A legend has it that the notorious Pontius Pilate was born in Bisenti. Is it just a popular folktale or could there be historic truth to it? A local history enthusiast lays the facts out to prove that it really happened.

Among historic figures, Pontius Pilate, the man who crucified Jesus, is one of the most fascinating because of the air of mystery and uncertainty surrounding him. Wrapped in great infamy, his name is mentioned every day in every Catholic church around the world, yet we know very little of him and his affairs. There are no clear historic records of Pilate before his nomination on the post of the governor of the Roman province of Judea, nothing that could helps us create an unambiguous picture of him. Some even question his existence.


Many locations, most of them in modern Abruzzo, lay claim to being the birthplace of Pontius Pilate based on local legends. Among them all, Bisenti is the place that boasts the most articulate legend, which can be referenced with unquestionable historic facts. This small town on the slopes of the Gran Sasso mountains is where the important settlement of Beregra might have been, located between the Roman colonies of Hatria, the modern day Atri, and Pinna, today’s Penne.

The Pontii were a well-known family of Samnite origin. One of Pilate’s ancestors, Pontius Aquila, a Tribune of the Plebs, took part in the conspiracy that in 44 B.C. resulted in the assassination of Julius Caesar. Like all other conspirators, he was forced into exile, far away from important power games and family ties. For this reason, Pontius Aquila and his family were sent to Beregra, and this is where later, his decendant — Pontius Pilate ­— was born. It is very likely that Pilate later married Claudia Procula who, according to some historians, lived in the nearby Roman colony of Hatria and might have been related to Emperor Tiberius.

The Governor of Judea

Beregra, where Pilate was born and raised, made part of the Roman district called Palestina Piceni, where middle eastern Semitic people fleeing from the land of Canaan had settled a few centuries earlier. They heavily influenced local traditions, introducing their customs and different cultural aspects, including some elements of their native Aramaic language.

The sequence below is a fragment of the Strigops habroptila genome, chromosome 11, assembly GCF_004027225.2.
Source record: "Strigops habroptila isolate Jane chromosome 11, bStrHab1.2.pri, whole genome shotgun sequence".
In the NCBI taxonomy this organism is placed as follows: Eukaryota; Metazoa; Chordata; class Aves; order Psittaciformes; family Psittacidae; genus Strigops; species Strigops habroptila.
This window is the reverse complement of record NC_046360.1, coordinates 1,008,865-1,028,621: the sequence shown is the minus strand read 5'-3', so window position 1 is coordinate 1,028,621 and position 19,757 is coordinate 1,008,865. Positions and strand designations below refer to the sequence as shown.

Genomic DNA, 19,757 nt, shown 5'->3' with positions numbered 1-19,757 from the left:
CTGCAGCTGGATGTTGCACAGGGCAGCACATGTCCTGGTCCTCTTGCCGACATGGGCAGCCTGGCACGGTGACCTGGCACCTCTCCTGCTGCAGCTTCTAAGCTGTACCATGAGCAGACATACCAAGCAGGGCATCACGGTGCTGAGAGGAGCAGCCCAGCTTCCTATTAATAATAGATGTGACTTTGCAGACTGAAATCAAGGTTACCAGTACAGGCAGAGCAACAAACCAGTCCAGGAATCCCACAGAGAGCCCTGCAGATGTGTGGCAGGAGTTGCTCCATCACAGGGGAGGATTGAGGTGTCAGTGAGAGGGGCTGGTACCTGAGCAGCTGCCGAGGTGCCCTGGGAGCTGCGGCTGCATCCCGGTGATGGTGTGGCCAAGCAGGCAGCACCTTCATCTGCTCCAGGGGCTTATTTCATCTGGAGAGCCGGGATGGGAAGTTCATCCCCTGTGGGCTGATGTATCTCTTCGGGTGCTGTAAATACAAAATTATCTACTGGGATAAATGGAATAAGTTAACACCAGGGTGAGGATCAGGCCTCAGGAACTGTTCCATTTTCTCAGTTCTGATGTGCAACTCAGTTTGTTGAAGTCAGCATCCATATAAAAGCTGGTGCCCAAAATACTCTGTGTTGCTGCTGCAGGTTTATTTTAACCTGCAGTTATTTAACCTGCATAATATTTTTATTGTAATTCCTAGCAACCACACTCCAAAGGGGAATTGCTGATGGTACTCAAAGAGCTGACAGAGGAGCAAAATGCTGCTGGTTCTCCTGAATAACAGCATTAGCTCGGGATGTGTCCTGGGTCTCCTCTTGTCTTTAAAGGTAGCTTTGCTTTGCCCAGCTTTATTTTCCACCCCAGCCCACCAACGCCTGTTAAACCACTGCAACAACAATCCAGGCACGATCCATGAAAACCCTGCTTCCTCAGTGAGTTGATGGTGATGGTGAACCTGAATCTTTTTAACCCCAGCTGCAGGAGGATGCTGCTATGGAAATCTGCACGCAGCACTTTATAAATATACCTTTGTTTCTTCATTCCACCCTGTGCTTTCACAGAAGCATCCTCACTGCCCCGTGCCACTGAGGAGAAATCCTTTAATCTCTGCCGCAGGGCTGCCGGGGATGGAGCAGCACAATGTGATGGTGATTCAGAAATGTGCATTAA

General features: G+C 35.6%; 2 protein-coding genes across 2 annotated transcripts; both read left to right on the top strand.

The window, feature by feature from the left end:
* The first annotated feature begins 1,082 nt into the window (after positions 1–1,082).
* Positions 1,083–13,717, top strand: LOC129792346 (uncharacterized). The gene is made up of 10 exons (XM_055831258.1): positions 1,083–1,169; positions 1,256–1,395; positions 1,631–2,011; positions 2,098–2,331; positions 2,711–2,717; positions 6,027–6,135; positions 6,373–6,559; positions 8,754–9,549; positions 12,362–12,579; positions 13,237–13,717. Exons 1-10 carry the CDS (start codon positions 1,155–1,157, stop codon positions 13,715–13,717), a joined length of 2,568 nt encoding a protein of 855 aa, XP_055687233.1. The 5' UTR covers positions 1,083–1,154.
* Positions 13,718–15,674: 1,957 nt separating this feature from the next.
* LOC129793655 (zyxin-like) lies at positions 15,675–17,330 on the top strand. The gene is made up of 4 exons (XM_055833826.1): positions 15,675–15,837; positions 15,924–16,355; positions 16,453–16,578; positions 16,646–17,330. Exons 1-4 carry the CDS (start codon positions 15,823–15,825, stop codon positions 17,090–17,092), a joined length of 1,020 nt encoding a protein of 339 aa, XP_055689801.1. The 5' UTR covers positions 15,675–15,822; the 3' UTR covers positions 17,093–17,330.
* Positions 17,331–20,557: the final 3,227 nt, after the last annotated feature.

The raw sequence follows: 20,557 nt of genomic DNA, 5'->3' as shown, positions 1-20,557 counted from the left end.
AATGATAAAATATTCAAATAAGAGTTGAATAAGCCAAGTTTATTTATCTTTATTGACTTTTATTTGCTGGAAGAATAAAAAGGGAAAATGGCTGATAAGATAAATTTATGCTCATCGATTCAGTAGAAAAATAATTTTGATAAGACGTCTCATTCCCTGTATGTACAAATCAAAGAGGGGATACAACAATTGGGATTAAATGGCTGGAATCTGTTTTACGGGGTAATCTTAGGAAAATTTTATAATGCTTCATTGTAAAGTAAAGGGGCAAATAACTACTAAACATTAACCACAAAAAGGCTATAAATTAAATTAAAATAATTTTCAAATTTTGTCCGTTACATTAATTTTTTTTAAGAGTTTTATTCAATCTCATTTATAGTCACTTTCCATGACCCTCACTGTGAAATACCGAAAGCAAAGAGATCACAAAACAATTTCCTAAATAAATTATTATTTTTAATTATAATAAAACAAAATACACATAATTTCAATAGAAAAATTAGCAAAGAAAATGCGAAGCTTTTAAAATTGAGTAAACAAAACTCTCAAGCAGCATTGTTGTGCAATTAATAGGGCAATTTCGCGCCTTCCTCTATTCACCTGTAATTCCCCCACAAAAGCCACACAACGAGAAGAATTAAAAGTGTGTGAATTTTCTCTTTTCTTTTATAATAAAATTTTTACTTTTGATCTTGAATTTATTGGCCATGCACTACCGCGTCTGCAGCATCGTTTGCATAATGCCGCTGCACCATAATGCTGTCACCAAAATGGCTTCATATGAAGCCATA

Having grown up in a setting where a middle eastern influence was strong, Pontius Pilate easily beat the competition for the post of Governor of Judea. It is very likely that Emperor Tiberius had no doubts about assigning the job to someone familiar with the cultural sensibilities of the Jews.

It has been said that Pilate’s nomination might have had something to do with favoritism because of his wife’s family’s possible relation to the emperor. However, I would like to believe that Tiberius chose Pilate not as a military figure to enforce strict laws and rigid discipline, but rather as someone who could be an ambassador with an appropriate cultural background, capable of governing efficiently, without delays and misinterpretations.  

No historic documents talk about the notorious governor of Judea in depth, but many of them seem to agree that he was bad-tempered, stubborn, corrupt, spiteful, dictatorial and cruel. To know more, we can refer to detailed texts recounting the Passion of Christ such as the Gospels, including the apochryphal ones, which did not make it into the Bible. However, it is important to remember that their portrayal of Pilate was influenced by the prefect’s role in the trial of Jesus and his crucifixion.

From the moment when the notorious prefect was removed from his post in 37CE, there is no more news about him; official historiography was not interested in Pilate and his achievements after that. No wonder different hypotheses and speculations about his fate flourished in the absence of reliable information. 

I wrote the book Io, Ponzio Pilato di Bisenti together with Graziano Paolone, my childhood friend. Born and bred in Bisenti, we both love our town and are passionate about its history. After many years of research we wrote the book, as we believed the legend about Pilate being born here and could not accept the scepticism and irony that sometimes accompanied the story. We wanted to demonstrate that, like in many legends — along with elements of folktale — there is a solid historic base.

Brick and Mortar as Proof

For tangible proof of Pontius Pilate’s presence in Bisenti, go to see the qanat water system and the building that locals call “Pontius Pilate’s House.” The qanat is an undeground acqueduct common for middle eastern countries and in Bisenti you will find one similar to the hydro system in Jerusalem, which was built by Pilate with temple money during his time in Judea as governor. Follow the signs for “Fonte Vecchia” and you will arrive at an ancient fountain, constructed as part of the qanat system, which brings water from various sources in the surrounding hills to the town. 

So can we say that when removed from his job in Judea, Pilate returned to his homeland and, while awaiting for Roman authorities to decide his future, built there an acqueduct like the one in Jerusalem? It is possible, especially given the fact that the main tunnel of the qanat system in Bisenti runs towards the so-called Pontius Pilate House. The water there is fed into a well, which Pilate used to access fresh water at home and didn’t have to go to the public fountain like the rest of the people in town. In the past, just like today, certain privileges went to people of importance.  

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By Angelo Panzone. Translated by Anna Lebedeva

Angelo is a Bisenti local, history enthusiast and the co-author of the book Io, Ponzio Pilato di Bisenti.

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